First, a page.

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Were you able to figure out what this ancient skull belonged to?
It looks for all the world like a bird, but birds don’t have teeth, do they?
Certainly not now, but early in avian history, they did. Teeth are but one of the many pieces of evidence that connects them to theropod dinosaurs like Velociraptor and Deinonychus. This particular bird was named Hesperornis regalis, the “royal western bird”. It lived in the Late Cretaceous, at the same time as such famous dinosaurs as Tyrannosaurus rex and Triceratops and marine reptiles like mosasaurs and elasmosaurs.
The picture of the skull above was published by Othniel Marsh in 1880. The skeleton Marsh described and several other specimens show that Hesperornis was a diving bird, much like grebes, loons, and some rails and cormorants. Like the flightless cormorant, Hesperornis had very small wings and lacked the ability to fly. Some diving birds, like penguins, use their wings to “fly” through the water, but Hesperornis, like its modern counterparts, used their feet to propel themselves. Its feet were likely lobed, like grebes, rather than fully webbed like most aquatic birds.
Hesperornis was a large bird, standing close to a meter (3 feet) tall and 1.8 meters (6 feet) in length. Its beak was long and pointed, with teeth on its maxilla and all but the tip of the mandible, or lower jaw. According to work by Tobin Hieronymus, the parts of the jaws with teeth were covered in feathers, with keratin covering the toothless portions. It lived in coastal waters, diving for fish and trying to avoid the aquatic reptiles that were the apex predators of the time.
In Arkansas, Hesperornis has been reported from the Ozan Formation in Hempstead County, a series of mostly sandy, limey mudstone, typical of warm coastal marine areas. As one would expect, given Hesperornis‘s aquatic nature, all the other fossils found with it represent marine animals, including sharks, bony fish, turtles, mosasaurs, and pliosaurs. During the Late Cretaceous, when these sediments were deposited, southwest Arkansas was at the eastern edge of the Western Interior Seaway, a marine environment created by high sea levels that flooded much of the central United States.
This find represents the southernmost extent of Hesperornis’s range, which extended up into the Arctic. It was a lot warmer then, but still cold at the poles. It should be kept in mind though, that the find consists of one partial bone, the left tarsometatarsus, part of the lower leg. It is easily recognizable as avian and has been identified as Hesperornis due to its age and size, although Dr. Larry Martin stated it could be a new taxon. We will just have to wait until more fossls turn up to know for sure. Parts of the Ozan Formation are quite fossiliferous, so there is a chance that more will be found.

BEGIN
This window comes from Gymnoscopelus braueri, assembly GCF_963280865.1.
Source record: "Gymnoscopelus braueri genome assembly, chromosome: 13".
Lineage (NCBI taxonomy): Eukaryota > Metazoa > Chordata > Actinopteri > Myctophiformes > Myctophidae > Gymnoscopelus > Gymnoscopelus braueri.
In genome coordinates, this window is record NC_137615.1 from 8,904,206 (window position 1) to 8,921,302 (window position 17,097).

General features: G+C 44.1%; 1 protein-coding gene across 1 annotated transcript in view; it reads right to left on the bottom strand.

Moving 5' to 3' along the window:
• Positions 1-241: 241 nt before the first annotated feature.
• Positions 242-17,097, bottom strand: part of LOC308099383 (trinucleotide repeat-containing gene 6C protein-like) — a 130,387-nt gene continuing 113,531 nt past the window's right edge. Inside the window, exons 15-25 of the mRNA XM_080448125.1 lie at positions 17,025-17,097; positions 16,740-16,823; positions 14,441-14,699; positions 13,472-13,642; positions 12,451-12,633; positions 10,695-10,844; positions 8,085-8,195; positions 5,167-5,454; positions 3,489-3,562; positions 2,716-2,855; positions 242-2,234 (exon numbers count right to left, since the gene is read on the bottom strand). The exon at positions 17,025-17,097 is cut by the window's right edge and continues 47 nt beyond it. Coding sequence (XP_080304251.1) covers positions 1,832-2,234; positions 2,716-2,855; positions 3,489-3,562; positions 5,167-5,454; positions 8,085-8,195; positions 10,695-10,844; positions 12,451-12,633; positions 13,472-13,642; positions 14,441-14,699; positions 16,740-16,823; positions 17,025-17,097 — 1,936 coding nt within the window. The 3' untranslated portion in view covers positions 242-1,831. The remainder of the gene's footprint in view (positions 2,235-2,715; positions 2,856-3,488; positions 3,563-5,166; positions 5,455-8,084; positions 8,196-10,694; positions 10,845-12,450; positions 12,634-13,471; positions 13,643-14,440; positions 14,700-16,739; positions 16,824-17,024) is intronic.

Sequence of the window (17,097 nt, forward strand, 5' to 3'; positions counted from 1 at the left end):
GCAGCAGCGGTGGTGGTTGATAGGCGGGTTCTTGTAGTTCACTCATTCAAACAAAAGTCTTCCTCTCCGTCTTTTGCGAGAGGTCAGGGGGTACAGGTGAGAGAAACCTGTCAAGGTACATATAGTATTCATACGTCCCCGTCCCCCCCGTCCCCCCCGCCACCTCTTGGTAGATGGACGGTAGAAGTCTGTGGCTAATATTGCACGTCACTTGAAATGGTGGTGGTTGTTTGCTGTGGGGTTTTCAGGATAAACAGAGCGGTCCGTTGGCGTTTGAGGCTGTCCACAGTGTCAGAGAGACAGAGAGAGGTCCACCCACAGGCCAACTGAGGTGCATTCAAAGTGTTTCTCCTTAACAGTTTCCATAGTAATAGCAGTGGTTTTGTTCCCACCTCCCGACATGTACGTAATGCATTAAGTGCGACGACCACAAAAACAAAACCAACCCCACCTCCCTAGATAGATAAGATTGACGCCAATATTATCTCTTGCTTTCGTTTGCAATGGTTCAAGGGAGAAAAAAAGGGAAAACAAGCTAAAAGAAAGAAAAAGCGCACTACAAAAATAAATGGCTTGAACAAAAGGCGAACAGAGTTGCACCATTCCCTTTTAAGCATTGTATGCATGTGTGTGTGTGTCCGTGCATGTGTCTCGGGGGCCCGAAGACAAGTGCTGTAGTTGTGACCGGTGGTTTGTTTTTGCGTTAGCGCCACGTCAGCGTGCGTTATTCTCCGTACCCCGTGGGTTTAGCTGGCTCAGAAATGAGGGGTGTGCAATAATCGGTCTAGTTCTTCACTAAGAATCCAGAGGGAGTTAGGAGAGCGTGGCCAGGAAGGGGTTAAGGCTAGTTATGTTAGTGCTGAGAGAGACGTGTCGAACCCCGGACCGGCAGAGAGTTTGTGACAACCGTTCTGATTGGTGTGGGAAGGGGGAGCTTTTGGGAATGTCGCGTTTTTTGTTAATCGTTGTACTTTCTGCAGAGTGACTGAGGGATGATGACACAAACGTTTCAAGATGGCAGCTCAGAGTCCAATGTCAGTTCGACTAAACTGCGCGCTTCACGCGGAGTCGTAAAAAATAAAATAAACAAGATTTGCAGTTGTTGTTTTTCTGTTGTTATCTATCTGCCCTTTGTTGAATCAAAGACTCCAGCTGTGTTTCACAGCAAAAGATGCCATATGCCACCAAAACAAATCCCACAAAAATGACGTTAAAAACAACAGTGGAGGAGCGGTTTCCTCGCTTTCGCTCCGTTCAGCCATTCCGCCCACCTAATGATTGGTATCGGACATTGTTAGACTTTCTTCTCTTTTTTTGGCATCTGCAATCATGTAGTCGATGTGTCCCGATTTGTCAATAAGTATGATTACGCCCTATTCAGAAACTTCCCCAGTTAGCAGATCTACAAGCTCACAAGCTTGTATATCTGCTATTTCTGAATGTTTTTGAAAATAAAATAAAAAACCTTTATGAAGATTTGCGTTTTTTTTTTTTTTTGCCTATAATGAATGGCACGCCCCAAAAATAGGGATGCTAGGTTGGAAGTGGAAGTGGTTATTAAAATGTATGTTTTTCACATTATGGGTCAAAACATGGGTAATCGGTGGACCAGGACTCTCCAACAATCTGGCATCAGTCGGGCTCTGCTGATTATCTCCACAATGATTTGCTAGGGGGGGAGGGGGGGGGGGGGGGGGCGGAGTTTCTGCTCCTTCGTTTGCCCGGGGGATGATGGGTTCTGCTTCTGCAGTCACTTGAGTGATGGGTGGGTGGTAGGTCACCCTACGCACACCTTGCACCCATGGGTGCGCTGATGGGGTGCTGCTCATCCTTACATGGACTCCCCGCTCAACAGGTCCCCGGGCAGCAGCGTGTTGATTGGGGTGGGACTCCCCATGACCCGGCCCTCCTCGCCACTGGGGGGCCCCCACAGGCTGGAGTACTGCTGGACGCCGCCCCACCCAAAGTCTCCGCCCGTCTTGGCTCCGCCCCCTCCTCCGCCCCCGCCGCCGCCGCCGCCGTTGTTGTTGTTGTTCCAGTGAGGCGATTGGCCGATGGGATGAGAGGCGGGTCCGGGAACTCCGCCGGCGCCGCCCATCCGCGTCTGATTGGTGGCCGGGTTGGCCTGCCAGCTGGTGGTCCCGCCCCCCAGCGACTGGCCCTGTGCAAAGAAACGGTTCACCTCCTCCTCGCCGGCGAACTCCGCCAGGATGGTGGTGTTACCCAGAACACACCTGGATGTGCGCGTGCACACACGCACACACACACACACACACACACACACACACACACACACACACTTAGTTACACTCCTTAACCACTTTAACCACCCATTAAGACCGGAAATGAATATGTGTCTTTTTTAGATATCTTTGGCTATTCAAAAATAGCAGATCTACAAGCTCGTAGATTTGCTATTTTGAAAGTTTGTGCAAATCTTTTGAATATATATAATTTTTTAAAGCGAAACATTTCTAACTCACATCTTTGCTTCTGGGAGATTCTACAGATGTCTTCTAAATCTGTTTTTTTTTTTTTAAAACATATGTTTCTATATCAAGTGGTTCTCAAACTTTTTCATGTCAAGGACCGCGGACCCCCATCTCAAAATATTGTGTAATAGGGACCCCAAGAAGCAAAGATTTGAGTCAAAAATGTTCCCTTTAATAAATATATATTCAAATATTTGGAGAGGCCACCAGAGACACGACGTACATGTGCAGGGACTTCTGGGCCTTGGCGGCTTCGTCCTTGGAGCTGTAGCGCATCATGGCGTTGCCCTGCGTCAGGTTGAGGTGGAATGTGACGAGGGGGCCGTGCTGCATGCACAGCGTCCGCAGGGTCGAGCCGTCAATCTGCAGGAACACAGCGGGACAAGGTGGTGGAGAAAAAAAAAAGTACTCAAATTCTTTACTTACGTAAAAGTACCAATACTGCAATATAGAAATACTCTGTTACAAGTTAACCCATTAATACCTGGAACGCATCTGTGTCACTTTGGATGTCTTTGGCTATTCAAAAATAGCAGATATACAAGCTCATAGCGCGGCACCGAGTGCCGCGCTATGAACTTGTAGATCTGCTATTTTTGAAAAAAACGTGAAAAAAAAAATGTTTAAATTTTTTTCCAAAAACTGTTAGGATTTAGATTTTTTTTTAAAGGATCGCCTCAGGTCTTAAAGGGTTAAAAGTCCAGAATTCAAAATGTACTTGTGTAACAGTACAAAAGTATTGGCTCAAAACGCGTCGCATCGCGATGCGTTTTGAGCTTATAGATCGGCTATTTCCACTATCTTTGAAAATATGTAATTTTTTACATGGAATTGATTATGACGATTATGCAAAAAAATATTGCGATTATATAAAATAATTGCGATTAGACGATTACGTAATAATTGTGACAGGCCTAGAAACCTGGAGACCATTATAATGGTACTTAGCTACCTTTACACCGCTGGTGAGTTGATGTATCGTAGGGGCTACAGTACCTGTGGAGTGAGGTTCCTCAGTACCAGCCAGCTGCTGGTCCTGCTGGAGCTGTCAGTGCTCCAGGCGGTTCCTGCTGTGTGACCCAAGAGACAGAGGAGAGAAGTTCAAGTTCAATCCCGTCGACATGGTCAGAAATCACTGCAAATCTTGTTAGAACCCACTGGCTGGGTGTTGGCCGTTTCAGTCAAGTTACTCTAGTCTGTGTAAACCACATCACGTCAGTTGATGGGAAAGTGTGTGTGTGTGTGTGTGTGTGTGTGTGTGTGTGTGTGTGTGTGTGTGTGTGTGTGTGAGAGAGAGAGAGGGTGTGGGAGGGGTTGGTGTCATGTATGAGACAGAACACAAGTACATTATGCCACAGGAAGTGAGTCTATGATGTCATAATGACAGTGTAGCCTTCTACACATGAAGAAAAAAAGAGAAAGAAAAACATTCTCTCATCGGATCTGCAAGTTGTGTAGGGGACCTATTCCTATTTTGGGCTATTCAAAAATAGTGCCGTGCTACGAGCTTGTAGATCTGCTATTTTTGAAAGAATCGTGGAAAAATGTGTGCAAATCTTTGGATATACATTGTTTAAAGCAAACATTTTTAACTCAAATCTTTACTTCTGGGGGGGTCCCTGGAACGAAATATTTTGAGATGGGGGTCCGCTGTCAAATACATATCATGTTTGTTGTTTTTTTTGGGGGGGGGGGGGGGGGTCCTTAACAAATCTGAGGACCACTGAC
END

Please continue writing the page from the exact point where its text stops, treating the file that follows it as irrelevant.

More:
It’s Friday, time for the answer to Monday’s mystery fossil. Were you able to identify it?
These fossils are from a fish called Enchodus, the “saber-fanged herring.” Teeth of Enchodus are commonly found in the Cretaceous-aged rocks in southwestern Arkansas, especially near Malvern and Arkadelphia in the Arkadelphia and Marlbrook Marl Formations, up into the Paleocene rocks of the Midway Group a bit farther north. In other places you can even find them in rocks of Eocene age, although you will have much better luck in the Cretaceous rocks. At this time, southern Arkansas was shallow to coastal marine. Go to the Bahamas, imagine Enchodus, mosasaurs, plesiosaurs, and plenty of sharks in the water around the islands and you would have a good picture of the landscape back then. They were abundant at the end of the Mesozoic Era and survived the asteroid impact that rang the death knell for many animals, including the non-avian dinosaurs. But they never regained their prominence as a key member of the marine ecosystem, eventually dying out completely in the Eocene sometime around 40 million years ago (the Eocene lasted from 55 to 34 million years ago).
The fish reached sizes over 1.5 meters, which makes them on the large side, but not really big, considering there were mosasaurs in the same waters that surpassed 10 meters. Still, with fangs longer than 5 cm, they would not have been fun to tangle with. They were clearly effective predators on smaller fish and possibly soft animals like squid. At the same time, fossils have been found showing they were themselves prey for larger predators, such as sharks, the above-mentioned mosasaurs, plesiosaurs, and even flightless seabirds such as Baptornis. Baptornis was a toothed, predatory bird, but as it only reached 1 meter or so, it would have only been able to hunt young Enchodus. So like many of us today, Baptornis was always up for a good fish fry.
Enchodus is often called the “saber-fanged herring,” although it is unrelated to herrings. So what then was it? Herrings are what is known as forage fish, meaning they are mostly prey items of larger fish and other animals. Most of the fish called herrings are in the family Clupeidae in the groups Clupeiformes, which includes such well-known fish as sardines and anchovies. Enchodus, on the other hand, has been placed into the group Salmoniformes, which includes trout, char, and of course, salmon. When one typically thinks of trout and salmon, one doesn’t think of bait fish, they think of the fish that eat the bait fish. Thus, Enchodus would better better described as a fanged salmon (they were a bit large to call them fanged trout).